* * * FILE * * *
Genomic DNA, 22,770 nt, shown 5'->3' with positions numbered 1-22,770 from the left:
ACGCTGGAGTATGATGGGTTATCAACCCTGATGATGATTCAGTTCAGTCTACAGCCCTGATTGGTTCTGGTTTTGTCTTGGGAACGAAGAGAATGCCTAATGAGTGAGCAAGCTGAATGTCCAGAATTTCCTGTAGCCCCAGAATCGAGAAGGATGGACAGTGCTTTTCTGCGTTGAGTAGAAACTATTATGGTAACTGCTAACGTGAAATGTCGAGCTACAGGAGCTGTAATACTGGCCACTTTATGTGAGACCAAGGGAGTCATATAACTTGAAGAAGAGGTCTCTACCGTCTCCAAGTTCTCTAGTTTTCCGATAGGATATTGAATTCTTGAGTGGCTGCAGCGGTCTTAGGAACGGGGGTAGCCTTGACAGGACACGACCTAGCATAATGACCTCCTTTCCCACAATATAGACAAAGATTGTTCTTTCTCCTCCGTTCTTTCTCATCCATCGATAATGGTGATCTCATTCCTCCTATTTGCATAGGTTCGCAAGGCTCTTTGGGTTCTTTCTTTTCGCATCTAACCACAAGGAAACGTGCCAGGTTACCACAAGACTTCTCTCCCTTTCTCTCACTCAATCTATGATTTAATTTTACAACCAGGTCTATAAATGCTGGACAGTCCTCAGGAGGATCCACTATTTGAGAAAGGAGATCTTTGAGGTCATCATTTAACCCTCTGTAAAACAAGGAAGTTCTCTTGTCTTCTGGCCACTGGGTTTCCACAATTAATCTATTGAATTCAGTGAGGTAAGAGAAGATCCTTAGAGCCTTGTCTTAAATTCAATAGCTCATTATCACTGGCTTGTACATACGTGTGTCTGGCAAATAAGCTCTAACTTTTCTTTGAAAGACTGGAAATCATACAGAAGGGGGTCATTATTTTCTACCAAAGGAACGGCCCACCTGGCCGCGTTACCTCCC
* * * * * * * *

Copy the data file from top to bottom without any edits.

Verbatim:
Genomic DNA, 22,770 nt, shown 5'->3' with positions numbered 1-22,770 from the left:
ACGCTGGAGTATGATGGGTTATCAACCCTGATGATGATTCAGTTCAGTCTACAGCCCTGATTGGTTCTGGTTTTGTCTTGGGAACGAAGAGAATGCCTAATGAGTGAGCAAGCTGAATGTCCAGAATTTCCTGTAGCCCCAGAATCGAGAAGGATGGACAGTGCTTTTCTGCGTTGAGTAGAAACTATTATGGTAACTGCTAACGTGAAATGTCGAGCTACAGGAGCTGTAATACTGGCCACTTTATGTGAGACCAAGGGAGTCATATAACTTGAAGAAGAGGTCTCTACCGTCTCCAAGTTCTCTAGTTTTCCGATAGGATATTGAATTCTTGAGTGGCTGCAGCGGTCTTAGGAACGGGGGTAGCCTTGACAGGACACGACCTAGCATAATGACCTCCTTTCCCACAATATAGACAAAGATTGTTCTTTCTCCTCCGTTCTTTCTCATCCATCGATAATGGTGATCTCATTCCTCCTATTTGCATAGGTTCGCAAGGCTCTTTGGGTTCTTTCTTTTCGCATCTAACCACAAGGAAACGTGCCAGGTTACCACAAGACTTCTCTCCCTTTCTCTCACTCAATCTATGATTTAATTTTACAACCAGGTCTATAAATGCTGGACAGTCCTCAGGAGGATCCACTATTTGAGAAAGGAGATCTTTGAGGTCATCATTTAACCCTCTGTAAAACAAGGAAGTTCTCTTGTCTTCTGGCCACTGGGTTTCCACAATTAATCTATTGAATTCAGTGAGGTAAGAGAAGATCCTTAGAGCCTTGTCTTAAATTCAATAGCTCATTATCACTGGCTTGTACATACGTGTGTCTGGCAAATAAGCTCTAACTTTTCTTTGAAAGACTGGAAATCATACAGAAGGGGGTCATTATTTTCTACCAAAGGAACGGCCCACCTGGCCGCGTTACCTCCC